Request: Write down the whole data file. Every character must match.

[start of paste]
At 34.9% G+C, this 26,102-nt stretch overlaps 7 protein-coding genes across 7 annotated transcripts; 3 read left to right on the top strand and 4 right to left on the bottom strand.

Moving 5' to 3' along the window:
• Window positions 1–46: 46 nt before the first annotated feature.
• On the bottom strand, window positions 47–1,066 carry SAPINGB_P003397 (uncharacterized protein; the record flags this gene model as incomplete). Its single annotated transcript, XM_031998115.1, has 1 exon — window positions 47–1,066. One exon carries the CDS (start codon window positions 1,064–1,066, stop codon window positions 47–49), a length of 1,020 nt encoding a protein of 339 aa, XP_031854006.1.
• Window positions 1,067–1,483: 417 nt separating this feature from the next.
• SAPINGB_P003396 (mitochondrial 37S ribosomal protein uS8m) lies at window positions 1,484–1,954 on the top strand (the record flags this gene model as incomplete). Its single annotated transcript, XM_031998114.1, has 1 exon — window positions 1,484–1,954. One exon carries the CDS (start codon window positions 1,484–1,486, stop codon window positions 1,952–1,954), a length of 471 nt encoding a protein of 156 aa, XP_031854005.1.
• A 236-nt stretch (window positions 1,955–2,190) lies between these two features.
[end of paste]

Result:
At 34.9% G+C, this 26,102-nt stretch overlaps 7 protein-coding genes across 7 annotated transcripts; 3 read left to right on the top strand and 4 right to left on the bottom strand.

Moving 5' to 3' along the window:
• Window positions 1–46: 46 nt before the first annotated feature.
• On the bottom strand, window positions 47–1,066 carry SAPINGB_P003397 (uncharacterized protein; the record flags this gene model as incomplete). Its single annotated transcript, XM_031998115.1, has 1 exon — window positions 47–1,066. One exon carries the CDS (start codon window positions 1,064–1,066, stop codon window positions 47–49), a length of 1,020 nt encoding a protein of 339 aa, XP_031854006.1.
• Window positions 1,067–1,483: 417 nt separating this feature from the next.
• SAPINGB_P003396 (mitochondrial 37S ribosomal protein uS8m) lies at window positions 1,484–1,954 on the top strand (the record flags this gene model as incomplete). Its single annotated transcript, XM_031998114.1, has 1 exon — window positions 1,484–1,954. One exon carries the CDS (start codon window positions 1,484–1,486, stop codon window positions 1,952–1,954), a length of 471 nt encoding a protein of 156 aa, XP_031854005.1.
• A 236-nt stretch (window positions 1,955–2,190) lies between these two features.